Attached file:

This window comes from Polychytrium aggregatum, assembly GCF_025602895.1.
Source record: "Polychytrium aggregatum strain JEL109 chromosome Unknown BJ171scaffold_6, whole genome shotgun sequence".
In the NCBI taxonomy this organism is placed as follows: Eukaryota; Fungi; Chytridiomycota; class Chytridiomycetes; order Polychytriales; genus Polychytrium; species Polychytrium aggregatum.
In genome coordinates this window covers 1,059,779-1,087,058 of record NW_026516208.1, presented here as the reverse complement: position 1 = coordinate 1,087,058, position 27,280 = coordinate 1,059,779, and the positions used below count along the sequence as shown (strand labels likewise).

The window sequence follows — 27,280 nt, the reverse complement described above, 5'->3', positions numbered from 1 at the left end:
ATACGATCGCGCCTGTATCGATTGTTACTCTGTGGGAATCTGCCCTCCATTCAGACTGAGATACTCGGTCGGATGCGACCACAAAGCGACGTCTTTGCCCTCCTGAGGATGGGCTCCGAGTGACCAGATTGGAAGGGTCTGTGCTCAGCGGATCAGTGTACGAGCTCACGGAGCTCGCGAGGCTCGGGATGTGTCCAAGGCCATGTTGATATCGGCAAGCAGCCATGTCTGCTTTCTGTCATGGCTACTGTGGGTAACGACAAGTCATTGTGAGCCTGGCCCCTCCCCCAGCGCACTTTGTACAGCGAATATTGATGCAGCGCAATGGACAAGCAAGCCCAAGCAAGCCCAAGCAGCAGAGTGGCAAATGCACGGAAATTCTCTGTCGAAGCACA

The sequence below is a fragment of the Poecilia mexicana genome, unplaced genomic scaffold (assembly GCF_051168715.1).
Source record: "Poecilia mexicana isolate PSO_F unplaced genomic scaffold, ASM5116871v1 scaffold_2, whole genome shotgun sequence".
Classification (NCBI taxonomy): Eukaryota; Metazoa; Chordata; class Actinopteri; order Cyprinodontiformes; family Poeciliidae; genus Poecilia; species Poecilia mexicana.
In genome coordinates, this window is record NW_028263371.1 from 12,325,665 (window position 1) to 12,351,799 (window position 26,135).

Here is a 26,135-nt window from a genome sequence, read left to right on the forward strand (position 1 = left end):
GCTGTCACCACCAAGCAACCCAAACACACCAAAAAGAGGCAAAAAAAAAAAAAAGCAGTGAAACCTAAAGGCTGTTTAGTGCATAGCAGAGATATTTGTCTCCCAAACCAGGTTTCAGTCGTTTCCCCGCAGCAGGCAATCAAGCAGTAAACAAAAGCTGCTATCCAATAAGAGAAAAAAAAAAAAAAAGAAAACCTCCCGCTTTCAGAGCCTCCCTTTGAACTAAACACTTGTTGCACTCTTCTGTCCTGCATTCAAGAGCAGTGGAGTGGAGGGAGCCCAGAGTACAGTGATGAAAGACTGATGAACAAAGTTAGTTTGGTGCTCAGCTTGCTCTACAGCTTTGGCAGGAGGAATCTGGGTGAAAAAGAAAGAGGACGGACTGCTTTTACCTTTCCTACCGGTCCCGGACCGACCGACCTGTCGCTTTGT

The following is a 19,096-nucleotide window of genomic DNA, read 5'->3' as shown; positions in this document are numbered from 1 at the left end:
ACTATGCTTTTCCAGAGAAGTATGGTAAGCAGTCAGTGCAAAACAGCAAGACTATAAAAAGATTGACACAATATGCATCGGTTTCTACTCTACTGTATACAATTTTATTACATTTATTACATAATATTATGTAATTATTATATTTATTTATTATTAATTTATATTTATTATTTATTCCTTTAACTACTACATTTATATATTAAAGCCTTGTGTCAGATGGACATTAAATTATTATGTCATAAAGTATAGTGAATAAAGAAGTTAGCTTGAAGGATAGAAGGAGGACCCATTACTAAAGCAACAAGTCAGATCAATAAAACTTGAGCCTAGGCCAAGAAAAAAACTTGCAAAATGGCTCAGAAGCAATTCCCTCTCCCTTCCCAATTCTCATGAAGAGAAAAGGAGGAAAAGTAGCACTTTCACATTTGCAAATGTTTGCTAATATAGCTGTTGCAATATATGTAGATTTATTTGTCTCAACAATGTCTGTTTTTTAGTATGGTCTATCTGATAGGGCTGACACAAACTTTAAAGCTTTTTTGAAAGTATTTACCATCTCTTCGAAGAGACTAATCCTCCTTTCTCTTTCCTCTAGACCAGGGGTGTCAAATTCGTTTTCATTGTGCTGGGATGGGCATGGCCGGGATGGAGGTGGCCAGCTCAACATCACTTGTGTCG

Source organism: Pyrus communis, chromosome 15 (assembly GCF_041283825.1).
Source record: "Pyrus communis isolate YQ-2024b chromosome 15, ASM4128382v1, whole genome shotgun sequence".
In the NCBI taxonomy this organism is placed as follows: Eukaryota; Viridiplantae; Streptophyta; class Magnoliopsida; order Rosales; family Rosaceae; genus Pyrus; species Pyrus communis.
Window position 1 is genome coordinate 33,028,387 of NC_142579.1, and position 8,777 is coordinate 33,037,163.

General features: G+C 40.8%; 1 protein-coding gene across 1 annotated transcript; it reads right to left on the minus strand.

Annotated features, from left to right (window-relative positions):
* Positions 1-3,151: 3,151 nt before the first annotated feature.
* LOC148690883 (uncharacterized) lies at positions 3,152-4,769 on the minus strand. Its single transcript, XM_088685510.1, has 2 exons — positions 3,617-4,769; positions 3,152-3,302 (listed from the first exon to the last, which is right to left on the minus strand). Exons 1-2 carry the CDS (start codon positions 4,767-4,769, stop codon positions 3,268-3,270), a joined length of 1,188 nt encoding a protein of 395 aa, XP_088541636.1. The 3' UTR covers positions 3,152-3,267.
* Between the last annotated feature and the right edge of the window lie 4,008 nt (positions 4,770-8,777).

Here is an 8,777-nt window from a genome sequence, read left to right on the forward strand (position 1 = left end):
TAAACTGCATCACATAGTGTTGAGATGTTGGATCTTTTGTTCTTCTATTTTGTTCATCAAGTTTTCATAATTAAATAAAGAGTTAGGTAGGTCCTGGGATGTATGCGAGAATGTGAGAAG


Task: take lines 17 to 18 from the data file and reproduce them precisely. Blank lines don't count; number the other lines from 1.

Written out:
In the NCBI taxonomy this organism is placed as follows: Eukaryota; Viridiplantae; Streptophyta; class Magnoliopsida; order Rosales; family Rosaceae; genus Pyrus; species Pyrus communis.
Window position 1 is genome coordinate 33,028,387 of NC_142579.1, and position 8,777 is coordinate 33,037,163.